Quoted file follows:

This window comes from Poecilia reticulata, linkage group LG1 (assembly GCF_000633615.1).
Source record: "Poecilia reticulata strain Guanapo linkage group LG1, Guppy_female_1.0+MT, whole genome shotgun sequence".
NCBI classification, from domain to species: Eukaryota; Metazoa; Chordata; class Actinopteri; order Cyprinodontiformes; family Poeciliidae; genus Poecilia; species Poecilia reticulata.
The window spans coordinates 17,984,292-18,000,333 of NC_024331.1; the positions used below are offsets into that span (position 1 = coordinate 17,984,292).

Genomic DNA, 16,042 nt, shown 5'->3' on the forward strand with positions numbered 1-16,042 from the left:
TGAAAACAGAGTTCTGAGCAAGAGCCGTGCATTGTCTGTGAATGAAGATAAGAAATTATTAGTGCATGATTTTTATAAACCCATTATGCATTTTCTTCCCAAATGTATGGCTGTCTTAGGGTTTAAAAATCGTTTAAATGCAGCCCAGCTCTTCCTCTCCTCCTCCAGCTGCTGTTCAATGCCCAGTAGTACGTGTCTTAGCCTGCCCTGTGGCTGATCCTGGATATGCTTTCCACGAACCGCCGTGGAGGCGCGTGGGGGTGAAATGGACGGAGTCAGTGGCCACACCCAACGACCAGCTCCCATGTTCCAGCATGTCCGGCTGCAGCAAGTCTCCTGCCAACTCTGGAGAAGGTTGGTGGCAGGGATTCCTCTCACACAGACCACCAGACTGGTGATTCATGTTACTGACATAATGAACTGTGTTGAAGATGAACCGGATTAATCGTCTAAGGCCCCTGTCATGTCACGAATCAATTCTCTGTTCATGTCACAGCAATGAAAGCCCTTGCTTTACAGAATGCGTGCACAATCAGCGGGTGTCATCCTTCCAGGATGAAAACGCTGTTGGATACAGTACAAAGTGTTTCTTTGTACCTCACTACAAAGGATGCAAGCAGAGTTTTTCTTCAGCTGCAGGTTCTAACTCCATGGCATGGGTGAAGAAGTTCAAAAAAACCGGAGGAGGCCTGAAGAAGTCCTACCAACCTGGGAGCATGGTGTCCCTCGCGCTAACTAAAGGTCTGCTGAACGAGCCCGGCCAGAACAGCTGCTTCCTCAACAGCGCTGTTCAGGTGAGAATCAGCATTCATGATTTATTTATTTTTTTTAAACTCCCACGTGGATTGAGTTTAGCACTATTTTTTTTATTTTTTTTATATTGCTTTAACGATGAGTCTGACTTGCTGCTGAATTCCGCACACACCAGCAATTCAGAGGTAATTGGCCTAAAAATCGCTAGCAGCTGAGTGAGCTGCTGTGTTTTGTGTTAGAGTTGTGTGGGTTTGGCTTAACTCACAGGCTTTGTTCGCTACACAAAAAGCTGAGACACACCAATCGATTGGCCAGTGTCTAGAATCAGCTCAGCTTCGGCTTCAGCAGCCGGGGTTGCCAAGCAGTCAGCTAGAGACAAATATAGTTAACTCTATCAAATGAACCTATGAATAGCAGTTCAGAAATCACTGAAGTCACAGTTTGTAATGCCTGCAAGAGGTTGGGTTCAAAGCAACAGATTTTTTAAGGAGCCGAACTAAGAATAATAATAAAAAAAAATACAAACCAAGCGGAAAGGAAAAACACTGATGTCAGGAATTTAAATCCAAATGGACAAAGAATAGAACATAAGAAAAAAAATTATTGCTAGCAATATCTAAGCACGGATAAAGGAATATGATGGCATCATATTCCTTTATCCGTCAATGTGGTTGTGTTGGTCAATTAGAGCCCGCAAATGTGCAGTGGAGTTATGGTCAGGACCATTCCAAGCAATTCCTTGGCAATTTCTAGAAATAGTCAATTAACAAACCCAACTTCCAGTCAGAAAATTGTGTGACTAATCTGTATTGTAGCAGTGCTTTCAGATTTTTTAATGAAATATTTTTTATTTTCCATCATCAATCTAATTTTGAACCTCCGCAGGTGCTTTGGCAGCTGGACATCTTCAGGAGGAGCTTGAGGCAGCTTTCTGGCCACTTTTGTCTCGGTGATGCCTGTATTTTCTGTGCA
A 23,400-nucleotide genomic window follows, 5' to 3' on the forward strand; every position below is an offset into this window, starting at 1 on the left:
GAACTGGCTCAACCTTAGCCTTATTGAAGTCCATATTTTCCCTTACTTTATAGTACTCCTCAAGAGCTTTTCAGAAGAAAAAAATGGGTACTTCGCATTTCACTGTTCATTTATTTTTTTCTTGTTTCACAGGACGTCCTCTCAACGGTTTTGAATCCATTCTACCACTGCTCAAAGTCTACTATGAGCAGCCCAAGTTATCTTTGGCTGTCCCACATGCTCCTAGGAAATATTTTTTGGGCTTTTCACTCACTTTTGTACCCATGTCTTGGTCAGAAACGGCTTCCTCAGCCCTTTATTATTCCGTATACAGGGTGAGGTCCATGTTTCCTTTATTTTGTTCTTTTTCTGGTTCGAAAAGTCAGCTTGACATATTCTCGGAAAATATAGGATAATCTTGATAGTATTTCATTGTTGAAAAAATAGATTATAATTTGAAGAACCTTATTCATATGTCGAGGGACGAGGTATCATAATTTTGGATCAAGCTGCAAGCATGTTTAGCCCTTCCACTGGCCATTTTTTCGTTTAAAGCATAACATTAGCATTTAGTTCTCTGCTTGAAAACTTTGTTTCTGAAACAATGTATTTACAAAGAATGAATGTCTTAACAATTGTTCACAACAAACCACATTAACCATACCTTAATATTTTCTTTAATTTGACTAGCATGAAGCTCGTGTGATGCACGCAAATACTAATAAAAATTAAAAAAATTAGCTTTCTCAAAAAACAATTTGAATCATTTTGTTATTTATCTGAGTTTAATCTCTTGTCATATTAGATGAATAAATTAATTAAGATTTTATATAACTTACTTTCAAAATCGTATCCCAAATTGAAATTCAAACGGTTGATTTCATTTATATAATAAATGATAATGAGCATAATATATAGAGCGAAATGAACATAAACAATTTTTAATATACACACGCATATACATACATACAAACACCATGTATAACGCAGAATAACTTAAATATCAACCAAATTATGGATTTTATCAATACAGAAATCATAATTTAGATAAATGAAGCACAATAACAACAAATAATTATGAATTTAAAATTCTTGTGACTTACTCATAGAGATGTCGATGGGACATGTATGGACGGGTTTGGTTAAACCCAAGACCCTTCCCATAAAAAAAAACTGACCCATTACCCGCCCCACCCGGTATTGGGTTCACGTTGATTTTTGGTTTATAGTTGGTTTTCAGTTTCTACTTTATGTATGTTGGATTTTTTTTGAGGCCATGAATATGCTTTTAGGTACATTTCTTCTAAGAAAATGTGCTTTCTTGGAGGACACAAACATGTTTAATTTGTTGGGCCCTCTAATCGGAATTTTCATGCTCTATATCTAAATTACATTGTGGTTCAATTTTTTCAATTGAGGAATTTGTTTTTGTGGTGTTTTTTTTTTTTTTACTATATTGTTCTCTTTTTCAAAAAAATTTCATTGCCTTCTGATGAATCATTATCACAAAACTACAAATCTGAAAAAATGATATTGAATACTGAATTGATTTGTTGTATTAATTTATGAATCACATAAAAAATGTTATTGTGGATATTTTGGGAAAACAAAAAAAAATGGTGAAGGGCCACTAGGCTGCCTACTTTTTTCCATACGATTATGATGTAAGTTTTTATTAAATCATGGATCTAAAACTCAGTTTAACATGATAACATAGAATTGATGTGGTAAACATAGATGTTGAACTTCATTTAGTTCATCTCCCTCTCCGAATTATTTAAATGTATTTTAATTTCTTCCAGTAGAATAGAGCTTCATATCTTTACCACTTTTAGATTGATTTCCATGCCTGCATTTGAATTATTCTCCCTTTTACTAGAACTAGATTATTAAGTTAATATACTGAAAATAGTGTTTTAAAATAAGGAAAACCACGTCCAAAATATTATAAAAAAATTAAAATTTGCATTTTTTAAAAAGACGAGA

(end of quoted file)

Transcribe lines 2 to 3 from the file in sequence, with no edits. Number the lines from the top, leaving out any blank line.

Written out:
Source record: "Poecilia reticulata strain Guanapo linkage group LG1, Guppy_female_1.0+MT, whole genome shotgun sequence".
NCBI classification, from domain to species: Eukaryota; Metazoa; Chordata; class Actinopteri; order Cyprinodontiformes; family Poeciliidae; genus Poecilia; species Poecilia reticulata.